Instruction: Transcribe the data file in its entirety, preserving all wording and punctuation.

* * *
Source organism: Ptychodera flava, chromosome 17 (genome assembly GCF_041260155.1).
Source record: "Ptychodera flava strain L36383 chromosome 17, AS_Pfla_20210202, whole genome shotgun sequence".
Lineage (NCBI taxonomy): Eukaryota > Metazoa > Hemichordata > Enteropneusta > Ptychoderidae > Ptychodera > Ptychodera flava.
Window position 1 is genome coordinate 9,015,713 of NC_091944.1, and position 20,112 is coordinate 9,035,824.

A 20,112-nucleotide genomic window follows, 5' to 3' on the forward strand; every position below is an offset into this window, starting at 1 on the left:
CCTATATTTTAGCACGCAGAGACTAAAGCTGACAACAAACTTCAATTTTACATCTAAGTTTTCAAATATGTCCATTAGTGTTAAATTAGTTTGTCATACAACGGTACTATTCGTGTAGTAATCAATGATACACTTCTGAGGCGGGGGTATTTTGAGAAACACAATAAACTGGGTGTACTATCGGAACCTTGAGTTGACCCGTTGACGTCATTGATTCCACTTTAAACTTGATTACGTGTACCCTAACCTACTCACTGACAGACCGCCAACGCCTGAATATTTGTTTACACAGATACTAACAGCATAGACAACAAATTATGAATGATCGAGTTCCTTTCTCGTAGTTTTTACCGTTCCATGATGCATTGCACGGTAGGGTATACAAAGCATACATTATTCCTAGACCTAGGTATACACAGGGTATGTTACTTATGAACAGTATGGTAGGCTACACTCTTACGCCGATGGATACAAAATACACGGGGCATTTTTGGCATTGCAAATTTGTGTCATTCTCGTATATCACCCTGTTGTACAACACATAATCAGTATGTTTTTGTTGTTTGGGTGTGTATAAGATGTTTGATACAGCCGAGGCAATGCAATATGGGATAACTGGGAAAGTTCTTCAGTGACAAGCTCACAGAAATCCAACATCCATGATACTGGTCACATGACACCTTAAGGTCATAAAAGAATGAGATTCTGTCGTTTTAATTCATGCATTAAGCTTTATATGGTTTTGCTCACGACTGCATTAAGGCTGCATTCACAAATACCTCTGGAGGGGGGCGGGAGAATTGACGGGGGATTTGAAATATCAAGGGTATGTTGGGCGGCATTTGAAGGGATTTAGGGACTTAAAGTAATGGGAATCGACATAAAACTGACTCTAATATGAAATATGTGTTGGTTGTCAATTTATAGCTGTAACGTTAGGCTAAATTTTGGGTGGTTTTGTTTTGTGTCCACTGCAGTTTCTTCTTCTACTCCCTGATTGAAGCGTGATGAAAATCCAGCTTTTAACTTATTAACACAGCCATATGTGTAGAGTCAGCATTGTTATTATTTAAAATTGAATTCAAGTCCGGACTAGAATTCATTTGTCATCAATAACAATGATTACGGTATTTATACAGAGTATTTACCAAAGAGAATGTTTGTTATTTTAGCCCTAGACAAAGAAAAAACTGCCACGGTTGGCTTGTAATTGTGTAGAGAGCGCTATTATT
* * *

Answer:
Source organism: Ptychodera flava, chromosome 17 (genome assembly GCF_041260155.1).
Source record: "Ptychodera flava strain L36383 chromosome 17, AS_Pfla_20210202, whole genome shotgun sequence".
Lineage (NCBI taxonomy): Eukaryota > Metazoa > Hemichordata > Enteropneusta > Ptychoderidae > Ptychodera > Ptychodera flava.
Window position 1 is genome coordinate 9,015,713 of NC_091944.1, and position 20,112 is coordinate 9,035,824.

A 20,112-nucleotide genomic window follows, 5' to 3' on the forward strand; every position below is an offset into this window, starting at 1 on the left:
CCTATATTTTAGCACGCAGAGACTAAAGCTGACAACAAACTTCAATTTTACATCTAAGTTTTCAAATATGTCCATTAGTGTTAAATTAGTTTGTCATACAACGGTACTATTCGTGTAGTAATCAATGATACACTTCTGAGGCGGGGGTATTTTGAGAAACACAATAAACTGGGTGTACTATCGGAACCTTGAGTTGACCCGTTGACGTCATTGATTCCACTTTAAACTTGATTACGTGTACCCTAACCTACTCACTGACAGACCGCCAACGCCTGAATATTTGTTTACACAGATACTAACAGCATAGACAACAAATTATGAATGATCGAGTTCCTTTCTCGTAGTTTTTACCGTTCCATGATGCATTGCACGGTAGGGTATACAAAGCATACATTATTCCTAGACCTAGGTATACACAGGGTATGTTACTTATGAACAGTATGGTAGGCTACACTCTTACGCCGATGGATACAAAATACACGGGGCATTTTTGGCATTGCAAATTTGTGTCATTCTCGTATATCACCCTGTTGTACAACACATAATCAGTATGTTTTTGTTGTTTGGGTGTGTATAAGATGTTTGATACAGCCGAGGCAATGCAATATGGGATAACTGGGAAAGTTCTTCAGTGACAAGCTCACAGAAATCCAACATCCATGATACTGGTCACATGACACCTTAAGGTCATAAAAGAATGAGATTCTGTCGTTTTAATTCATGCATTAAGCTTTATATGGTTTTGCTCACGACTGCATTAAGGCTGCATTCACAAATACCTCTGGAGGGGGGCGGGAGAATTGACGGGGGATTTGAAATATCAAGGGTATGTTGGGCGGCATTTGAAGGGATTTAGGGACTTAAAGTAATGGGAATCGACATAAAACTGACTCTAATATGAAATATGTGTTGGTTGTCAATTTATAGCTGTAACGTTAGGCTAAATTTTGGGTGGTTTTGTTTTGTGTCCACTGCAGTTTCTTCTTCTACTCCCTGATTGAAGCGTGATGAAAATCCAGCTTTTAACTTATTAACACAGCCATATGTGTAGAGTCAGCATTGTTATTATTTAAAATTGAATTCAAGTCCGGACTAGAATTCATTTGTCATCAATAACAATGATTACGGTATTTATACAGAGTATTTACCAAAGAGAATGTTTGTTATTTTAGCCCTAGACAAAGAAAAAACTGCCACGGTTGGCTTGTAATTGTGTAGAGAGCGCTATTATT